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Eastern Montana and the Missouri Breaks

Eastern Montana and the Missouri Breaks

About to leave for Colorado for 3 weeks to hunt elk at high elevation. Sadly I will not have cellphone or internet to keep in contact with the outside world. But, in the meantime here is some photos I was able to take in between filming elk hunting in the Missouri Breaks and Antelope hunting in eastern Montana. We began this trip by staying at a Hutterite community in an old abandoned farm-house in the middle of the plains.

The Hutterites who thrive off the profit of their vast amounts of land and farming live here disconnected from the world. They rarely make contact with outsiders,so to say the least they enjoyed our company. When on the farm, however disconnected from the world, the world still finds you in the form of nuclear missile silos. Supposedly, very anti-war even to the point that many have been imprisoned to avoid the draft, the Hutterites oppose the missile silos that lay across the land. But, I guess war and national security trumped the protest and the missile silos dot the land. The small concrete buildings are just the tip of the iceberg of the huge killing machines that lay buried below and could be sent halfway around the world with just a click of a button. That is if the actual silo you are viewing is a dummy or not. The military has been known to place a vast amounts of fake silos to distract the enemy. However, I don’t believe dummy missile silos would be too effective if the world was involved in a nuclear war because we’d all be dead anyways.
For the next few days at the Hutterites farm we chased around antelope who seemed to always see us from miles away as we tried to stalk up. These creatures are built with amazing sight that can see for miles which gives them a huge advantage on the Montana plains. Giving up on stalking we decided to set up decoys and wait, to no avail. By the end we had filmed and seen many antelope bucks…from miles away.

Giving up on the antelope and the German-speaking Hutterites we moved to the Missouri Breaks. For anyone who as ever been there they know there is no other place like it. We were arriving in late August and the sandy mountains, that are always shifting, offered little reprieve from the heat. The whole time I felt as if we had been dropped off in the Sahara desert. We tried to take advantage of the lack of water by sitting by the few feet wide water holes that elk visit everyday to cool and drink. This worked a few times for getting us in close with these giant creatures, but didn’t present any shooters. One day during our 5 day stay we followed a GPS map of a river trying to find water only to discover that the drought had dried up one of the biggest tributaries in the breaks. I still do not know how any animal survived that summer with how rare rain and even watering holes were. Luckily for us we had a running faucet off the side of the ranch we were camping on. (We paid the owner with beer daily)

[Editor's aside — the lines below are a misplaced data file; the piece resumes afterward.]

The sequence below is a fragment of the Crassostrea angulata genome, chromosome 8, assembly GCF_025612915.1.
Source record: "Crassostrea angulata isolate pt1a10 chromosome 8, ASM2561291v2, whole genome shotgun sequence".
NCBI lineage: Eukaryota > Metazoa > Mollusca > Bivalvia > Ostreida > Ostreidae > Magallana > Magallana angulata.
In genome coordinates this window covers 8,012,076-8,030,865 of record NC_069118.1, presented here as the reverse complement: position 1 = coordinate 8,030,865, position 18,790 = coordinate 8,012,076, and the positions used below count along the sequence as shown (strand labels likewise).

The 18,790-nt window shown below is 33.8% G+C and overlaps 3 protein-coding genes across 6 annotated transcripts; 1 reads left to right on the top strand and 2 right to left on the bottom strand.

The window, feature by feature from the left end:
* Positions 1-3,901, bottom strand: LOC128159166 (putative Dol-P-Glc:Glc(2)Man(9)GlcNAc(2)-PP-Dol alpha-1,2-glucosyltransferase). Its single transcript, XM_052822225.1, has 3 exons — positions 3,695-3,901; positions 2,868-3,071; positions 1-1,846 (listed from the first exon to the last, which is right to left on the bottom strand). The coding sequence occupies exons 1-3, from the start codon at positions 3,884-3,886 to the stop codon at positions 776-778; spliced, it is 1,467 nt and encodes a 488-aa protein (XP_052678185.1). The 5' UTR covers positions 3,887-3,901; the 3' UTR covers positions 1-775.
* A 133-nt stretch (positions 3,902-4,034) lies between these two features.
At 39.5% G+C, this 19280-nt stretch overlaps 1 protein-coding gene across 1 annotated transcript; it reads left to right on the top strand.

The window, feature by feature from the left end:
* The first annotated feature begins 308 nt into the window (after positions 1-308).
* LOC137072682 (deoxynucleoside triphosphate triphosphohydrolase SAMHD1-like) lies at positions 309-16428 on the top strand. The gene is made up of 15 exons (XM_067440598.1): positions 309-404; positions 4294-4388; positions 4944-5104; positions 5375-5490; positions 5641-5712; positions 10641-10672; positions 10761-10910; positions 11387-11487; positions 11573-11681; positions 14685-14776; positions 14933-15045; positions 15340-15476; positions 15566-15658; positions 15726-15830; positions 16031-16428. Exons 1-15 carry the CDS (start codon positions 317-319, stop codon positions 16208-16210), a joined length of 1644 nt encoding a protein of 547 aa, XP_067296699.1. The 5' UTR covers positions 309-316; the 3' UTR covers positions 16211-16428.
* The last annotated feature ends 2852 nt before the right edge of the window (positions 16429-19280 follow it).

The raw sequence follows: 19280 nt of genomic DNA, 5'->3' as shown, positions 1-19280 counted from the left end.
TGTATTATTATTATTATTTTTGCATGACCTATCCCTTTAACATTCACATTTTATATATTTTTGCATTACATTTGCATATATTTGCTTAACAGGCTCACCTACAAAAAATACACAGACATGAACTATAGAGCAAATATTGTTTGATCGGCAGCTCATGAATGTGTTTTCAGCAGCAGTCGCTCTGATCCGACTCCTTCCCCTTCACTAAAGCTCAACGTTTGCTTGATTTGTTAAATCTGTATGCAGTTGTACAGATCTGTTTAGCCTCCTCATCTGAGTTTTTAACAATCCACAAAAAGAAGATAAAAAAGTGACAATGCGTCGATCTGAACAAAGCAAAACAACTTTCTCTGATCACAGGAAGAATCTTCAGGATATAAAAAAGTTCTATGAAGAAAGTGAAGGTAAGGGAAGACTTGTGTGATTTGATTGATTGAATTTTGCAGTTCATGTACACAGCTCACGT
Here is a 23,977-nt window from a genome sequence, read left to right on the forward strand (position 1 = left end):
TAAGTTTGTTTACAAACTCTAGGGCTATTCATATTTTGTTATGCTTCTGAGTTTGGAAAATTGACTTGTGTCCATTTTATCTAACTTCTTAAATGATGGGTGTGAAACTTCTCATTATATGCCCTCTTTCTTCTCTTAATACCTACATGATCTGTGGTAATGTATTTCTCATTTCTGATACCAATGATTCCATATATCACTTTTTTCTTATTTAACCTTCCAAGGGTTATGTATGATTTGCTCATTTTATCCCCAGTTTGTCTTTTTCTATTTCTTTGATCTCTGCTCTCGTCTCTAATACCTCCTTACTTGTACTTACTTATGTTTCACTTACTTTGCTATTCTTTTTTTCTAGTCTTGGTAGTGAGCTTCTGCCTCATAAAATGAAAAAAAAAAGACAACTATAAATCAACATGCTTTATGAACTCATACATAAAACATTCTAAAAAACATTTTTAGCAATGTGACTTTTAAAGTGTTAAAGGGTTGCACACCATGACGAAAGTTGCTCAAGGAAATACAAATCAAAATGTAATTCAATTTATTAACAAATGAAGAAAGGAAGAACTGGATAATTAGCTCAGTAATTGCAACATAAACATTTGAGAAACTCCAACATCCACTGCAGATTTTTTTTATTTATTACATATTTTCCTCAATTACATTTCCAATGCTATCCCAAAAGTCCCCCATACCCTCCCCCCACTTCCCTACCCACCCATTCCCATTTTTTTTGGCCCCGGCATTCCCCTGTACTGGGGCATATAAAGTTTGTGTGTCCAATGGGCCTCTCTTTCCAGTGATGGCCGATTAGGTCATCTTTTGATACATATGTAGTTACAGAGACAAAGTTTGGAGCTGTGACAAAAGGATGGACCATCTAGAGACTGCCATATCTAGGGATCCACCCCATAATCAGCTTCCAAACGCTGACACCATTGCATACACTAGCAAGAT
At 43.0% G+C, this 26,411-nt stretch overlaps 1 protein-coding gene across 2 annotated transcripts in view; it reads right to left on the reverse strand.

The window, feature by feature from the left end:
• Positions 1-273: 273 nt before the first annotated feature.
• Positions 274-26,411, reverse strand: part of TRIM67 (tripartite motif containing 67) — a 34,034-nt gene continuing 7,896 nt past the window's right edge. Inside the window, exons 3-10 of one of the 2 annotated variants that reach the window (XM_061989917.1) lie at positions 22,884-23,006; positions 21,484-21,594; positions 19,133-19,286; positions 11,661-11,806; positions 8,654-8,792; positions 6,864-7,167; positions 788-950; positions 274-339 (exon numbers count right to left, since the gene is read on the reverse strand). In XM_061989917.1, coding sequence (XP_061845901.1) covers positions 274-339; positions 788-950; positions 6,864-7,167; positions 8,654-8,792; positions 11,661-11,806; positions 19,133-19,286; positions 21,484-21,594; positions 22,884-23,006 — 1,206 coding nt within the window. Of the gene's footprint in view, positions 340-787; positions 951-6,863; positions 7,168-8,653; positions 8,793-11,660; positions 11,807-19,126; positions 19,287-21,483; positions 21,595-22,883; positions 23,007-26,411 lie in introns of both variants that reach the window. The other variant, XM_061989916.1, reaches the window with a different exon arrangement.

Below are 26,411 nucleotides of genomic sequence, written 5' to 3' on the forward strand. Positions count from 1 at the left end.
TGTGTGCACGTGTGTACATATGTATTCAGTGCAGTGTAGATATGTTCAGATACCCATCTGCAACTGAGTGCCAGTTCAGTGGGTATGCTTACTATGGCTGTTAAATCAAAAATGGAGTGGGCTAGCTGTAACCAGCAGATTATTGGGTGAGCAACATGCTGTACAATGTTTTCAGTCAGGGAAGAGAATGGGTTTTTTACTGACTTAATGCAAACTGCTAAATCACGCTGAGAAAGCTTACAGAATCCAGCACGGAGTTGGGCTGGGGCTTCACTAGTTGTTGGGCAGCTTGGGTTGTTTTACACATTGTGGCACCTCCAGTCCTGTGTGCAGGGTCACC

By the fifth day we were dirty, sun burnt, and covered in dust. We asked the rancher as he drove by our tents if we could shower, but he told us didn’t work. Luckily(kind of), his very drunk friend driving the truck offered for us to take showers in a cabin outside of his house. He mumbled a few directions and sped off. Going off the little information we had been given we began driving down random ranchers dirt driveways trying to find the cabin. The whole time I stared out the window waiting for the shotgun blasts to start busting off the side of the truck. For some reason ranchers are more protective of their land than the average farmer, especially the ones out west. Finally, we found a house with a cabin, and luckily it was unlocked. After my shower I laid there reading the guys anti-government pro-militia books he had lying around(this kind of thing is common in Montana), when suddenly truck headlights came beaming through the window. I heard the door slam and footsteps quickly coming towards the cabin. Sensing something strange I began moving away from the door as it swung open and slammed off the wall. There stood the man we had talked to earlier even more drunk than before. He belted out “Who the hell are you!” He appeared very upset and in fact he was. I stayed silent while the hunter tried explaining our whole story. I became even more nervous when we began to realize he was so drunk that he could not remember us. Adding to the awkward situation, we could not remember the name of the guys ranch we were staying on which probably made us even more suspicious. Finally, like a light-bulb just clicked in his head the guy remembered and instantly began to laugh out loud. “I was going to shoot you! Hahah!” Everybody nervously laughed, but soon the nervousness resided as we discovered the man was still drunk, but a lot calmer.

The next day we left the Missouri Breaks to return to hunting in Trout Creek.


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